I always encourage aspiring authors to write short stories. There are so many learning and selling advantages to writing short stories. Here is a brief list:
You learn much faster from writing short stories
A short story is usually between 1000 to 10,000 words, depending on who the editor is and what they are looking for in length. Most anthologies and magazines list the word length as between 1000 and 5000 or sometimes, 6,000 words. Even if you write full-time, you can get to the point where you can write a short story in a week. (Even at six thousand words, that means you only need to write less than a thousand words a day (857 actually!)
These calculations don’t include editing, so I aim at 2000 words a day because editing is difficult for me and will take me two days even with a short story. I have been writing short stories for over twenty years. I gained the experience to write about 2500 words a day. That means I can write the story in two to three days, and still have 2-3 days to edit the story before mailing it off to an editor.
Short stories allow you to work on a specific weakness in your writing. For example, say you take a class to learn how to incorporate depth into your descriptions. You can write a short story and concentrate on applying what you have learned about setting depth in your story, getting practice in while creating a story that you can mail to an editor. If the story doesn’t sell, well, it was practice.
Short stories let you explore multiple genres
Short stories let you explore genres you might have ignored. If you write a novel, you might spend 6-12 months on your writing project. Many authors, therefore, tend to try and build a name for themselves in one genre. They miss out on genres that they might like a lot because their first books was a science fiction book.
I started out writing science fiction, which I still love, but through short story writing and submissions, I discovered that I also love to write historical, mystery, and YA stories. I can do that with short stories and concentrate on just one or two genres for my novels.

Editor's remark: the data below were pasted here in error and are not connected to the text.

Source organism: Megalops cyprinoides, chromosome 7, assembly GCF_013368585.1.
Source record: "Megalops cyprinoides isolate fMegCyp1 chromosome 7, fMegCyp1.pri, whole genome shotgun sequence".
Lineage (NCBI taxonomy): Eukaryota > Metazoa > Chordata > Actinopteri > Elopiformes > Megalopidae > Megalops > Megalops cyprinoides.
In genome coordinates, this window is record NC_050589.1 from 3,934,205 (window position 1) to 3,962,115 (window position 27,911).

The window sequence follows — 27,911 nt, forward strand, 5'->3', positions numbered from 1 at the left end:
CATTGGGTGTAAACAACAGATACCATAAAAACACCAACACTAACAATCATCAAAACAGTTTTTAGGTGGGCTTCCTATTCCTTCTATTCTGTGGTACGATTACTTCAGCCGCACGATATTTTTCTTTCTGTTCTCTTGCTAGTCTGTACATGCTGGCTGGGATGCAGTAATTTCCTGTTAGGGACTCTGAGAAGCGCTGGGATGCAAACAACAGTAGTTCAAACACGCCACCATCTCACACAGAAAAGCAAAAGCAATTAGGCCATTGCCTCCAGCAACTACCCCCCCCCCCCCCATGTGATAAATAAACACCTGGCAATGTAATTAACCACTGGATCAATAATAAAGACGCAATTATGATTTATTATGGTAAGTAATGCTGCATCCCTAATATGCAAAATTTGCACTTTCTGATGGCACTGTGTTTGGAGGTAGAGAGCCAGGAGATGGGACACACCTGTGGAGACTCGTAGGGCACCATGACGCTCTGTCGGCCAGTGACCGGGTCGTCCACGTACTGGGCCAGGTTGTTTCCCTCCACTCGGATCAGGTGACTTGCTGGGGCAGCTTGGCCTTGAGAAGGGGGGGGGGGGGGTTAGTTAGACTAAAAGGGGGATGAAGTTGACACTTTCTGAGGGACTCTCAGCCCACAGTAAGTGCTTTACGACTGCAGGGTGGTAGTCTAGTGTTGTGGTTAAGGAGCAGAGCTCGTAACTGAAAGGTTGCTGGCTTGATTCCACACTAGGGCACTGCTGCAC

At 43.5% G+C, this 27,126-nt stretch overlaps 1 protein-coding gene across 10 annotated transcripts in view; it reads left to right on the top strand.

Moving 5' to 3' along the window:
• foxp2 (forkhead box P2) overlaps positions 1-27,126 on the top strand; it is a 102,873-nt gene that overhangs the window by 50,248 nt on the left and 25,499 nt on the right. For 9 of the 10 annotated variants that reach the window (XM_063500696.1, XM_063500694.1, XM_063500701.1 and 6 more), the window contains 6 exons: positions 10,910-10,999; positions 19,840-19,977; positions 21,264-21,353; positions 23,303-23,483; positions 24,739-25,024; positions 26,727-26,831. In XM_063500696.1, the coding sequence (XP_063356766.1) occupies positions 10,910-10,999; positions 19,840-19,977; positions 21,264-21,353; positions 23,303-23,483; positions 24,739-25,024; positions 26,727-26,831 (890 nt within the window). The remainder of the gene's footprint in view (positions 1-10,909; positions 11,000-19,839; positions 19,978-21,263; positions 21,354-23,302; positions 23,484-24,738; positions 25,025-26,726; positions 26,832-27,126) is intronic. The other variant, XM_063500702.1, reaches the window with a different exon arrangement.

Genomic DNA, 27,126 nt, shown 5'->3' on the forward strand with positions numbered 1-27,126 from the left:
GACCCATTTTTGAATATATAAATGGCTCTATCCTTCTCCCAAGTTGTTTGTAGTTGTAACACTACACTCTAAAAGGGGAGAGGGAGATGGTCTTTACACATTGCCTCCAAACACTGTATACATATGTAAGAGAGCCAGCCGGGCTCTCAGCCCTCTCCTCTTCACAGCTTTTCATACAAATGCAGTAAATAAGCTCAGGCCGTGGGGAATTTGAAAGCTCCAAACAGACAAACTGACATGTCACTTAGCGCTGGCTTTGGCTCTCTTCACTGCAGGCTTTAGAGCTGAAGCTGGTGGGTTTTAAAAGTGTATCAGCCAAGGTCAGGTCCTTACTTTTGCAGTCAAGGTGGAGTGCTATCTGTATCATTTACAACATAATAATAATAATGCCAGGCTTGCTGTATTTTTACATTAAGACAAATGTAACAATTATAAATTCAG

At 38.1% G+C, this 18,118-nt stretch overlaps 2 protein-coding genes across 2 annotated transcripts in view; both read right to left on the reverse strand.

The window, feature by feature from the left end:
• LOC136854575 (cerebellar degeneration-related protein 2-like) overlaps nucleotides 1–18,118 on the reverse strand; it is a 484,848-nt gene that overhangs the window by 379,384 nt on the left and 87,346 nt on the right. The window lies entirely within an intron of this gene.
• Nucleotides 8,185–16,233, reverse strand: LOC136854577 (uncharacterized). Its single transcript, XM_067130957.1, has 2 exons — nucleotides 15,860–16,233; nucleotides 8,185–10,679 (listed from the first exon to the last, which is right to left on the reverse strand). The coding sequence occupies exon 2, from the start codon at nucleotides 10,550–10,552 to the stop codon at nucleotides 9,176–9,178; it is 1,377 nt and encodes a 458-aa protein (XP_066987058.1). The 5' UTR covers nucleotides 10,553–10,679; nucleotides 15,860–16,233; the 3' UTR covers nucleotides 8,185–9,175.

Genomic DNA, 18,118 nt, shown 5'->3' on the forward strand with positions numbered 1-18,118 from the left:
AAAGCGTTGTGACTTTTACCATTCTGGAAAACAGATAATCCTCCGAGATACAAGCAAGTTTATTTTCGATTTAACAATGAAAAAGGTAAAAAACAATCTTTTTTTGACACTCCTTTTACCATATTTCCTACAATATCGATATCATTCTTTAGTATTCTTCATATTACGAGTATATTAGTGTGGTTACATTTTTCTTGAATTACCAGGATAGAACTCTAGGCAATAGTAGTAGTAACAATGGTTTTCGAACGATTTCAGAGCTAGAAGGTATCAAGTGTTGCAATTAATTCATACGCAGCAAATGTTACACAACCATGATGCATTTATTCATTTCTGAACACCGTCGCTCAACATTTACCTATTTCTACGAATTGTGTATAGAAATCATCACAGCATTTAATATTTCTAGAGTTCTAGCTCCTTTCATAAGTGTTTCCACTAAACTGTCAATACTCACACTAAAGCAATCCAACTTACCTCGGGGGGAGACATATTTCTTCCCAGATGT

You can make money while you are writing a novel.
Most writers take several months to a year to write a novel. Some even less, but the process for then selling that novel can take more months or a year or more. In the meantime, the novelist does not have any income coming in. However, if you write and sell short stories during the time you are writing that novel, then you do have some income coming in and can use that money to sustain you while waiting to either self-publish or sell your novel.
You can try out story ideas on a short story, sell it, and then use your idea for a novel.
Maybe you don’t want to be distracted by writing short stories while working on your novel. You wouldn’t be alone; however, some novelists write short stories in the same universe as their novel to help fully develop characters, explore the setting or time-period they are writing in. Then, when the short story sells, they can put in their bio that they are working on a novel that deals with the same characters and universe. In this way, your short stories do double duty: you use them to improve your novel, and you use your short stories to help gain fans for your upcoming book. (A publication in a known magazine or anthology, can draw the interest of editors too.)
You can win awards with short stories.
As your short story writing improves, you may start winning awards. Almost every genre has a short story award category. If you earn a major short story award, you will impress future editors and or build an audience for your self-published novels. I had an editor tell me once that if someone can write an award-winning short story, they know the author will be able to write a novel. In a short story, you must develop fully developed characters in a well-described setting and introduce, execute, and resolve conflict in a concise number of words. Novelists have many more pages to accomplish the same task.
Short stories are the works that keep on bringing you money.
Short stories don’t sell just once. Often they are bought for reprints. You can offer them for bundles in anthologies with other writers. They can appear in Best of series and, as mentioned before, win awards. You can bundle them into story collections. Each of these possibilities will bring in additional money. Some awards winning short stories make more money than the advances authors receive from the sale of a first novel to a traditional publisher.
If you are just starting, don’t label yourself a short story writer or novelist. Learn to do both to maximize your income, opportunities, and skills.
Want to learn more about how you can make money from your creative writing? Get Money-Making Business Models for Writers, from Tonya’s non-fiction book series, Business Books For Writers, to teach writers the business skills they need to become full-time writers.